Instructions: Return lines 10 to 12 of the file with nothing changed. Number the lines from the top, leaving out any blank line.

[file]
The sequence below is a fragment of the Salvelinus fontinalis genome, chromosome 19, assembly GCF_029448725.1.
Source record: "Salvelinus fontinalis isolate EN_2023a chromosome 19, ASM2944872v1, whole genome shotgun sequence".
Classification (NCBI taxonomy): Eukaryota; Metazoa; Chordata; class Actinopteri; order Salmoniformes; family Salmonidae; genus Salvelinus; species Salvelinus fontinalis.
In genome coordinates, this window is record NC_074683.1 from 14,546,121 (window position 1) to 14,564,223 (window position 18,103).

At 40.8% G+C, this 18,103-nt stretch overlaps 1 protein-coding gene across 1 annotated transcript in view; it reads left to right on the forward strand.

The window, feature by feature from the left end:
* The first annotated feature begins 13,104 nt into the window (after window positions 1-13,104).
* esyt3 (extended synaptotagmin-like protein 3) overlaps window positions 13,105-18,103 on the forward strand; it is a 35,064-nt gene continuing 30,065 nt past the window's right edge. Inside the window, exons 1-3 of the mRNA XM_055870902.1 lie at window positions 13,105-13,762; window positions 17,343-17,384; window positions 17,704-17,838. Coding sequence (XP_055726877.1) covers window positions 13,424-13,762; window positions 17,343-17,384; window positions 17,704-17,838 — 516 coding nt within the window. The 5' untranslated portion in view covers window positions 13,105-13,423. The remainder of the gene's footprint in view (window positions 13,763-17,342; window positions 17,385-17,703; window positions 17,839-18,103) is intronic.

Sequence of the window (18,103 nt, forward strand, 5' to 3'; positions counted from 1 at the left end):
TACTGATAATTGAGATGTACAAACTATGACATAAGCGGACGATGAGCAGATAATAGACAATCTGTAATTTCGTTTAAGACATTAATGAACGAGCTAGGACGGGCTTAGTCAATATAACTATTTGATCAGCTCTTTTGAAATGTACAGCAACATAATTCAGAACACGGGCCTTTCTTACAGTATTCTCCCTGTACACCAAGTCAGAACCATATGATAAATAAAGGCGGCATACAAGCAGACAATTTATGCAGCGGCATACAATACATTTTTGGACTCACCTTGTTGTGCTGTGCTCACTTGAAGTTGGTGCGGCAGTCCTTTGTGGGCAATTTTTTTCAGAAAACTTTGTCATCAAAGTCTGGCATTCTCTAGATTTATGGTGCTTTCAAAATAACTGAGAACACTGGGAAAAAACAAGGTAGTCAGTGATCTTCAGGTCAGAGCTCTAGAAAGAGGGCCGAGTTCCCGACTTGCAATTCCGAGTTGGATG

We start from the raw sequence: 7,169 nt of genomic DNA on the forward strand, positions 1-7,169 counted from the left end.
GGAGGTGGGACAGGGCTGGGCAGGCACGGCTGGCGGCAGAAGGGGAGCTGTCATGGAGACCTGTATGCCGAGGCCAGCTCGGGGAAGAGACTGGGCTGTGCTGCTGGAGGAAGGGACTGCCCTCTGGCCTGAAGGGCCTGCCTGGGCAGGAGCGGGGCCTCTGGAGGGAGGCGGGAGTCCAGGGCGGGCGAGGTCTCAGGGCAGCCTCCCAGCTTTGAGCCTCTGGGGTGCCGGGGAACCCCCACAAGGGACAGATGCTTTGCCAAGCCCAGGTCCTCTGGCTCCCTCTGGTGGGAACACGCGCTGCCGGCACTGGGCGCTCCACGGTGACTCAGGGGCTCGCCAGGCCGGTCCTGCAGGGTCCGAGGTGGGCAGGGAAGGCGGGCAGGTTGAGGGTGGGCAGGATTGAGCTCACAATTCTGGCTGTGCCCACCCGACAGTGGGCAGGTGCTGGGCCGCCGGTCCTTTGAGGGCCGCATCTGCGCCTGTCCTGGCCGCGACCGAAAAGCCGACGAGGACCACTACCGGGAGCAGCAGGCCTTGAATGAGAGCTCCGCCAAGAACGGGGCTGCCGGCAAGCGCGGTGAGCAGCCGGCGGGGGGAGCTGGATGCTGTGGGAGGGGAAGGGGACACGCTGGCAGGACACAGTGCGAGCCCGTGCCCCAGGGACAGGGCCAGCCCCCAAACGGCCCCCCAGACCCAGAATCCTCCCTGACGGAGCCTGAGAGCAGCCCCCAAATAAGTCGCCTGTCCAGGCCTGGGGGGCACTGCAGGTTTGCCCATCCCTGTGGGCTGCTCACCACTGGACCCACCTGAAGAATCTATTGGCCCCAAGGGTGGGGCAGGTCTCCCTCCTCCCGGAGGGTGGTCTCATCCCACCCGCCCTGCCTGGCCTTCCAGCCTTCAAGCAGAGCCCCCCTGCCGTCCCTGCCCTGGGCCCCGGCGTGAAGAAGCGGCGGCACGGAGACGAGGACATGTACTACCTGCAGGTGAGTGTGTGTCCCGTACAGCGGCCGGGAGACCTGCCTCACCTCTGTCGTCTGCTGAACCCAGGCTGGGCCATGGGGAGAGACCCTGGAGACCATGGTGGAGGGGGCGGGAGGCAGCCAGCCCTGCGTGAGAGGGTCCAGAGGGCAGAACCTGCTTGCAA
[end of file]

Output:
TACTGATAATTGAGATGTACAAACTATGACATAAGCGGACGATGAGCAGATAATAGACAATCTGTAATTTCGTTTAAGACATTAATGAACGAGCTAGGACGGGCTTAGTCAATATAACTATTTGATCAGCTCTTTTGAAATGTACAGCAACATAATTCAGAACACGGGCCTTTCTTACAGTATTCTCCCTGTACACCAAGTCAGAACCATATGATAAATAAAGGCGGCATACAAGCAGACAATTTATGCAGCGGCATACAATACATTTTTGGACTCACCTTGTTGTGCTGTGCTCACTTGAAGTTGGTGCGGCAGTCCTTTGTGGGCAATTTTTTTCAGAAAACTTTGTCATCAAAGTCTGGCATTCTCTAGATTTATGGTGCTTTCAAAATAACTGAGAACACTGGGAAAAAACAAGGTAGTCAGTGATCTTCAGGTCAGAGCTCTAGAAAGAGGGCCGAGTTCCCGACTTGCAATTCCGAGTTGGATG

We start from the raw sequence: 7,169 nt of genomic DNA on the forward strand, positions 1-7,169 counted from the left end.
GGAGGTGGGACAGGGCTGGGCAGGCACGGCTGGCGGCAGAAGGGGAGCTGTCATGGAGACCTGTATGCCGAGGCCAGCTCGGGGAAGAGACTGGGCTGTGCTGCTGGAGGAAGGGACTGCCCTCTGGCCTGAAGGGCCTGCCTGGGCAGGAGCGGGGCCTCTGGAGGGAGGCGGGAGTCCAGGGCGGGCGAGGTCTCAGGGCAGCCTCCCAGCTTTGAGCCTCTGGGGTGCCGGGGAACCCCCACAAGGGACAGATGCTTTGCCAAGCCCAGGTCCTCTGGCTCCCTCTGGTGGGAACACGCGCTGCCGGCACTGGGCGCTCCACGGTGACTCAGGGGCTCGCCAGGCCGGTCCTGCAGGGTCCGAGGTGGGCAGGGAAGGCGGGCAGGTTGAGGGTGGGCAGGATTGAGCTCACAATTCTGGCTGTGCCCACCCGACAGTGGGCAGGTGCTGGGCCGCCGGTCCTTTGAGGGCCGCATCTGCGCCTGTCCTGGCCGCGACCGAAAAGCCGACGAGGACCACTACCGGGAGCAGCAGGCCTTGAATGAGAGCTCCGCCAAGAACGGGGCTGCCGGCAAGCGCGGTGAGCAGCCGGCGGGGGGAGCTGGATGCTGTGGGAGGGGAAGGGGACACGCTGGCAGGACACAGTGCGAGCCCGTGCCCCAGGGACAGGGCCAGCCCCCAAACGGCCCCCCAGACCCAGAATCCTCCCTGACGGAGCCTGAGAGCAGCCCCCAAATAAGTCGCCTGTCCAGGCCTGGGGGGCACTGCAGGTTTGCCCATCCCTGTGGGCTGCTCACCACTGGACCCACCTGAAGAATCTATTGGCCCCAAGGGTGGGGCAGGTCTCCCTCCTCCCGGAGGGTGGTCTCATCCCACCCGCCCTGCCTGGCCTTCCAGCCTTCAAGCAGAGCCCCCCTGCCGTCCCTGCCCTGGGCCCCGGCGTGAAGAAGCGGCGGCACGGAGACGAGGACATGTACTACCTGCAGGTGAGTGTGTGTCCCGTACAGCGGCCGGGAGACCTGCCTCACCTCTGTCGTCTGCTGAACCCAGGCTGGGCCATGGGGAGAGACCCTGGAGACCATGGTGGAGGGGGCGGGAGGCAGCCAGCCCTGCGTGAGAGGGTCCAGAGGGCAGAACCTGCTTGCAA